May you experience God’s deliverance.

[1]Warren W. Wiersbe, Bible Exposition Commentary (BE Series) - Old Testament -– Wisdom and Poetry, (Colorado Springs, CO: David C. Cook, 2004), p. 171, © 2007 WORDsearch Corp.

[2]The Biblical Illustrator, ed. Joseph S. Exell (Grand Rapids, MI: Baker Book House, n. d. [originally published New York: Fleming H. Revell Company, 1887]), p. 306

[3]The Biblical Illustrator, ed. Joseph S. Exell (Grand Rapids, MI: Baker Book House, n. d. [originally published New York: Fleming H. Revell Company, 1887]), p. 307

[4]The Biblical Illustrator, ed. Joseph S. Exell (Grand Rapids, MI: Baker Book House, n. d. [originally published New York: Fleming H. Revell Company, 1887]), p. 308

[5]Warren W. Wiersbe, Bible Exposition Commentary (BE Series) - Old Testament -– Wisdom and Poetry, (Colorado Springs, CO: David C. Cook, 2004), p. 171, © 2007 WORDsearch Corp.

[6]Billy Graham, Angels: God’s Secret Agents (Nashville, TN: Thomas Nelson Publishers, 1995), pp. 7-8

[7]Mark Kelly, “Government worker’s faith touches 8 villages with gospel” TCHETTI, Benin (BP), April 21, 1998, Available from: http://www.baptistpress.org/BPnews.asp?ID=2192 Accessed: 04/21/12

[8]Available from: http://quotationsbook.com/quote/40910/ Accessed: 03/22/12

[9]The Biblical Illustrator, ed. Joseph S. Exell (Grand Rapids, MI: Baker Book House, n. d. [originally published New York: Fleming H. Revell Company, 1887]), p. 318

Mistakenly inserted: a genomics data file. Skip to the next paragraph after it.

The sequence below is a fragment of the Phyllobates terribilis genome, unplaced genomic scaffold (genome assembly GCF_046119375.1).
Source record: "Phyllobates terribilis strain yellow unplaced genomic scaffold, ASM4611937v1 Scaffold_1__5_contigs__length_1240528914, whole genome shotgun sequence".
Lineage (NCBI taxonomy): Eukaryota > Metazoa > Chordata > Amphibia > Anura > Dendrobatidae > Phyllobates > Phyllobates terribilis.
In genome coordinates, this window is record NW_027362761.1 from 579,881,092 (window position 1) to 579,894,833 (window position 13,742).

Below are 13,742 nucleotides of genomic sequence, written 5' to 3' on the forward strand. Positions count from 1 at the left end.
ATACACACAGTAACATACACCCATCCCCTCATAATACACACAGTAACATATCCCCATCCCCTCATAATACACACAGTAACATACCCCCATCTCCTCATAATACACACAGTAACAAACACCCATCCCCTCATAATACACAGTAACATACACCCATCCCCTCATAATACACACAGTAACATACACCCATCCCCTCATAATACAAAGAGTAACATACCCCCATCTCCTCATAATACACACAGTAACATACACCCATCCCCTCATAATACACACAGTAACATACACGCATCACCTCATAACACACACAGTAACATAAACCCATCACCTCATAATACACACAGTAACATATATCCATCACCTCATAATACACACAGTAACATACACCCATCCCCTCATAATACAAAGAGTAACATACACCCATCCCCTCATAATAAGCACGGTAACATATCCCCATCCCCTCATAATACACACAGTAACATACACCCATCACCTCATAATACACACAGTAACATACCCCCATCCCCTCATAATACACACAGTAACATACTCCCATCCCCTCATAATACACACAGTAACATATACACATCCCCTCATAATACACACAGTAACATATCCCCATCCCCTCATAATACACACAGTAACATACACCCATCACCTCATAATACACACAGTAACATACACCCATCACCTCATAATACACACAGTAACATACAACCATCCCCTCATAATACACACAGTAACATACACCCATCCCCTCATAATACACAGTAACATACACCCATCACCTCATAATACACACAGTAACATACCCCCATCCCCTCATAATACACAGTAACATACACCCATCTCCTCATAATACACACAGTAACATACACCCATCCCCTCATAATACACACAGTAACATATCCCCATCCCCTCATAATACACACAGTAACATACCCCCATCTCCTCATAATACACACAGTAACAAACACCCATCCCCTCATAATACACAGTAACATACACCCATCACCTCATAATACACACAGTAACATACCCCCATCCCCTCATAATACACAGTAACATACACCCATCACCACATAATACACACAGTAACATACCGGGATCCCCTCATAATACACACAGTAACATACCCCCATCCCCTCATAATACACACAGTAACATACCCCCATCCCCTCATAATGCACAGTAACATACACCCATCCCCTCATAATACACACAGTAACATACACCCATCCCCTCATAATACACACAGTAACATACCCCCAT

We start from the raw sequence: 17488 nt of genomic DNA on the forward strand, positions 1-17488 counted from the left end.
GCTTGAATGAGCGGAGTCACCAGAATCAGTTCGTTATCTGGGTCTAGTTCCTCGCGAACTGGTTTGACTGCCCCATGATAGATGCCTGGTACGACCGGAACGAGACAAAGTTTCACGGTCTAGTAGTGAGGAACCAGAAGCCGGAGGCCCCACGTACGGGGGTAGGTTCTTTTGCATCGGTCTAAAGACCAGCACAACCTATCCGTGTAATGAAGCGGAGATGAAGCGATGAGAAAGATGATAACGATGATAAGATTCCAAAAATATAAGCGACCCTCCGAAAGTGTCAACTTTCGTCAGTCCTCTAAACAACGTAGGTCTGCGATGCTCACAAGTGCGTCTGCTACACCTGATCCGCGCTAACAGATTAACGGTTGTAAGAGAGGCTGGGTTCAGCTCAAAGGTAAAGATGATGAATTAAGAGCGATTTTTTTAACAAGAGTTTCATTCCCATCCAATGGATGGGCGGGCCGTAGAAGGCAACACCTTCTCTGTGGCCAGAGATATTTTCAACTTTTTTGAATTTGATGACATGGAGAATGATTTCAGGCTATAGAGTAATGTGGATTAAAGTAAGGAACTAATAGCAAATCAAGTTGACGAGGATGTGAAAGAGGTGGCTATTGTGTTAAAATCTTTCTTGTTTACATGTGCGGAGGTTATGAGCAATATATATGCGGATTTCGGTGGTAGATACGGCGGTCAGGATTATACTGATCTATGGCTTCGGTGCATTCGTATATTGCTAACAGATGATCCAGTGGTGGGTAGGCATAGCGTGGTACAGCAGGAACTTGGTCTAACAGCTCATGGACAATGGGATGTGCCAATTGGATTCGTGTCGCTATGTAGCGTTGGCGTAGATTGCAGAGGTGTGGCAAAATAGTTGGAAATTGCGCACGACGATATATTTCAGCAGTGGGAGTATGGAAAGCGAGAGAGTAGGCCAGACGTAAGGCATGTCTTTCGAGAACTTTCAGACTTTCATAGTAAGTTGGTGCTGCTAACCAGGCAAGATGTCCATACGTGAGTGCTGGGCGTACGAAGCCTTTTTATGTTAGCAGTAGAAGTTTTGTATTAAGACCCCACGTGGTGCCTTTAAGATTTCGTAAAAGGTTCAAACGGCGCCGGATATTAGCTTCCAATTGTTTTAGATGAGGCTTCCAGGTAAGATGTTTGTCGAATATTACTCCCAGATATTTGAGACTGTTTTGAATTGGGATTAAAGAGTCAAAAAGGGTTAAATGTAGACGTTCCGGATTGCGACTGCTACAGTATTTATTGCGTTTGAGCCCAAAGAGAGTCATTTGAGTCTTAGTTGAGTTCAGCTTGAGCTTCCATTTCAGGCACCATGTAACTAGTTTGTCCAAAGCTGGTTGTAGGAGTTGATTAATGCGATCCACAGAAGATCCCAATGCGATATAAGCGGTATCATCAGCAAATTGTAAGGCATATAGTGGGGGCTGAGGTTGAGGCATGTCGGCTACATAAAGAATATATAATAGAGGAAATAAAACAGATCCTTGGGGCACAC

[10]Matthew Henry, Matthew Henry’s Complete Commentary on the Whole Bible [Concise] (1710) WORDsearch Corp.

[11]Rev. Robert Jamieson, D.D.., Rev. A.R. Fausset, A.M, & Rev. David Brown, D.D., Jamieson, Fausset, and Brown Commentary: Critical and Explanatory on the Whole Bible (Edinburgh: Collins & Company, 1871), Database © 2005 WORDsearch Corp.

[12]Haddon W. Robinson, “The Rescue”, Our Daily Bread, (Grand Rapids, MI: Radio Bible Class, RBC Ministries, May 19, 1999), Available from: http://odb.org/1999/05/19/the-rescue/ Accessed: 03/22/12

By Dr. Franklin L. Kirksey, pastor First Baptist Church of Spanish Fort 30775 Jay Drive Spanish Fort, Alabama 36527

Author of Sound Biblical Preaching: Giving the Bible a Voice Available on Amazon.com and WORDsearchbible.com


e-mail: [email protected] / (251) 626-6210 © April 22, 2012 All Rights Reserved

To read all of Kirksey's sermons, click on the link below and click the SERMONS icon on his author page:

 Kirksey Sermons at SERMONCITY

Posted in


Leave a Comment

Your email address will not be published. Required fields are marked *

Scroll to Top